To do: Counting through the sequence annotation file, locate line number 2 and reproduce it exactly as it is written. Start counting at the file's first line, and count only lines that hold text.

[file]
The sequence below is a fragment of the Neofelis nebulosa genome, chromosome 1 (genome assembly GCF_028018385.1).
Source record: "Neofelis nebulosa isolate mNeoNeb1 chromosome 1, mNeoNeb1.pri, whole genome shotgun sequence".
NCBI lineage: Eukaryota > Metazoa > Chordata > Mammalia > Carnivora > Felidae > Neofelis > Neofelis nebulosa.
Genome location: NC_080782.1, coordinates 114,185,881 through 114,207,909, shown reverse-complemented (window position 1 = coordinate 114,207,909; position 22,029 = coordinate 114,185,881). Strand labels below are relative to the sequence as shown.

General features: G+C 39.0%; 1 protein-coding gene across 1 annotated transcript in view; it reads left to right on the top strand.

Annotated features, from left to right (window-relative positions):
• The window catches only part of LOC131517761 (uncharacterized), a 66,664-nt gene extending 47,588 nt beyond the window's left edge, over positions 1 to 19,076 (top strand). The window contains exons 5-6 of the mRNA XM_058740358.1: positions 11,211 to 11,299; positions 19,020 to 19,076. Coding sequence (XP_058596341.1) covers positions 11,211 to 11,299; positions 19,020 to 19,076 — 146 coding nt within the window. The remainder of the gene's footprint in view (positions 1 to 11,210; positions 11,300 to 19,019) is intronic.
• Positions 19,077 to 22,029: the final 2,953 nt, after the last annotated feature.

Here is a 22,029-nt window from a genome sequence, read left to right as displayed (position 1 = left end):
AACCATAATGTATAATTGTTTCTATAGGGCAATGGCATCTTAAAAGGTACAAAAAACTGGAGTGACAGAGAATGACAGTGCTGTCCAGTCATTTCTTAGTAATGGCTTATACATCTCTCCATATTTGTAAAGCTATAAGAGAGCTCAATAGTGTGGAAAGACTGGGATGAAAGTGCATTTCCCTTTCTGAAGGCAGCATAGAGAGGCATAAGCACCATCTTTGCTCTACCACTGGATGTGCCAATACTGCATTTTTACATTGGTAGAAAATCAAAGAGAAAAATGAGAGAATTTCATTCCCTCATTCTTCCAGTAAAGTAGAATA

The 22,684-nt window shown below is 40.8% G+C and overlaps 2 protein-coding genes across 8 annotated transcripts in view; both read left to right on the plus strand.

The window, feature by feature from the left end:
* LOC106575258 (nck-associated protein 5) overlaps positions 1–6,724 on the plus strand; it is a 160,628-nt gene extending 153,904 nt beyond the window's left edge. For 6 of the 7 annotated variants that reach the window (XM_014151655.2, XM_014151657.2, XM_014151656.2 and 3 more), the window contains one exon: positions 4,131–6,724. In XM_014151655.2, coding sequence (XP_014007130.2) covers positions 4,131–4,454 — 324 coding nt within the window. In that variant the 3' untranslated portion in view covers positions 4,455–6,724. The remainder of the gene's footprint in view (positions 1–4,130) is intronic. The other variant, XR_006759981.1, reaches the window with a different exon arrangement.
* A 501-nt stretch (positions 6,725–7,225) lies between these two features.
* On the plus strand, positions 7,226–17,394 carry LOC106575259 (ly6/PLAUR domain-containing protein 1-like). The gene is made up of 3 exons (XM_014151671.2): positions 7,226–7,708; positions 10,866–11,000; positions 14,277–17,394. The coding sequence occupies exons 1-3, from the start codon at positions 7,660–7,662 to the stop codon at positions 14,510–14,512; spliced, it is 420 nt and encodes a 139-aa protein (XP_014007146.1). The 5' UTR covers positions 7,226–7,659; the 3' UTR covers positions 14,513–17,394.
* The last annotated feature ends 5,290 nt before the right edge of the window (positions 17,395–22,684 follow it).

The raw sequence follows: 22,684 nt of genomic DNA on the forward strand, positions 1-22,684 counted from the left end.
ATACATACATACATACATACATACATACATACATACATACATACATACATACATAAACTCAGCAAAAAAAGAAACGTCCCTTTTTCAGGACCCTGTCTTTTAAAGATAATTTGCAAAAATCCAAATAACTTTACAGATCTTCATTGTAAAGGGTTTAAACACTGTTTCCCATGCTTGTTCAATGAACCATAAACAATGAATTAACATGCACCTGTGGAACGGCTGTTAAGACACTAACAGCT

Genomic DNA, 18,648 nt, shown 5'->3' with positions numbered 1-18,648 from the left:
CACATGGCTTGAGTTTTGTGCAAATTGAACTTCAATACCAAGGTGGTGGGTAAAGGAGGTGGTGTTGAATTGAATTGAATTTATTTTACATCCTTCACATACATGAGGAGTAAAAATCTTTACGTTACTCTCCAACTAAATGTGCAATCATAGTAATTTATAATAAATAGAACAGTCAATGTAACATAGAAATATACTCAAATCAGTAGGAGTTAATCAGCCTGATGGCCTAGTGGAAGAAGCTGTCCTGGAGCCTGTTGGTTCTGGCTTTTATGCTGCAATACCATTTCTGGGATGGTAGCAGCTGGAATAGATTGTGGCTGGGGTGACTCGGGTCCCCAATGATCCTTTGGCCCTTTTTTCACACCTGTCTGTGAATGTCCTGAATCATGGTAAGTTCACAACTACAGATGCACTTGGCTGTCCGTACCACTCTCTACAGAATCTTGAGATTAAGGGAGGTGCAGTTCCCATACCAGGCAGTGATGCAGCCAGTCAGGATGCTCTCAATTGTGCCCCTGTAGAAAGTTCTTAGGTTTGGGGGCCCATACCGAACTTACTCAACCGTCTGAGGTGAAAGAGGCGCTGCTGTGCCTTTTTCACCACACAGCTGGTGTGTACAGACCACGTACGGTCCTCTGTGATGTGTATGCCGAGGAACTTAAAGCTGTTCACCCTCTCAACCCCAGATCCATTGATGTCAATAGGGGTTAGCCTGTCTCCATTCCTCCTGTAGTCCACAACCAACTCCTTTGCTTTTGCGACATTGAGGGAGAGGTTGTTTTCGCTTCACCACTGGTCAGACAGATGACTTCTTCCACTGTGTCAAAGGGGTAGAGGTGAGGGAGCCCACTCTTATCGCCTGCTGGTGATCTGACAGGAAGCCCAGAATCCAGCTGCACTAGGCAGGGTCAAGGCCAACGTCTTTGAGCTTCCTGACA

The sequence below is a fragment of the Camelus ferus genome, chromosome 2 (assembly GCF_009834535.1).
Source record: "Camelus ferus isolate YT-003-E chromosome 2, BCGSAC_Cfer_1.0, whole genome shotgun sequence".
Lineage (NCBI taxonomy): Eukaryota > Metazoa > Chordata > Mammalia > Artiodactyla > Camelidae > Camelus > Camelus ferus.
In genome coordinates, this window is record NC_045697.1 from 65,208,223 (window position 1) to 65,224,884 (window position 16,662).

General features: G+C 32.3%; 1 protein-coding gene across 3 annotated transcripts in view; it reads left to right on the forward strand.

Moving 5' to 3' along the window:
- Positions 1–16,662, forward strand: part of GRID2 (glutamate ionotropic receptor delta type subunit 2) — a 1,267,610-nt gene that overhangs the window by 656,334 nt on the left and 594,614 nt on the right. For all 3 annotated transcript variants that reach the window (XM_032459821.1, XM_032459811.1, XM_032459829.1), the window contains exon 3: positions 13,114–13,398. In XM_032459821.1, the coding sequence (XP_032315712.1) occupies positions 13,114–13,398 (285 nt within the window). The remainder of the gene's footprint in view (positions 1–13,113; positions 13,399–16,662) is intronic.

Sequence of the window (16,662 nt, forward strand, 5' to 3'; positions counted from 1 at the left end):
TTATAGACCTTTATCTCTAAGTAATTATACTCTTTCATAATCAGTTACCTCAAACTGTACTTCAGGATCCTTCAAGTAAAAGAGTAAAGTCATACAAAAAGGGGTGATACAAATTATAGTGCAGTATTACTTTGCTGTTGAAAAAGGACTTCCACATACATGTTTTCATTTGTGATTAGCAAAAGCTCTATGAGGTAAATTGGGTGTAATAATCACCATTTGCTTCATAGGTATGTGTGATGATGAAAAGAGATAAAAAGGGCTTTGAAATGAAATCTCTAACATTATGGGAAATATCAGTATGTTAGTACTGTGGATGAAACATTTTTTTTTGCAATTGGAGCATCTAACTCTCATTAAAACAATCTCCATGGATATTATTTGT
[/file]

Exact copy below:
Source record: "Neofelis nebulosa isolate mNeoNeb1 chromosome 1, mNeoNeb1.pri, whole genome shotgun sequence".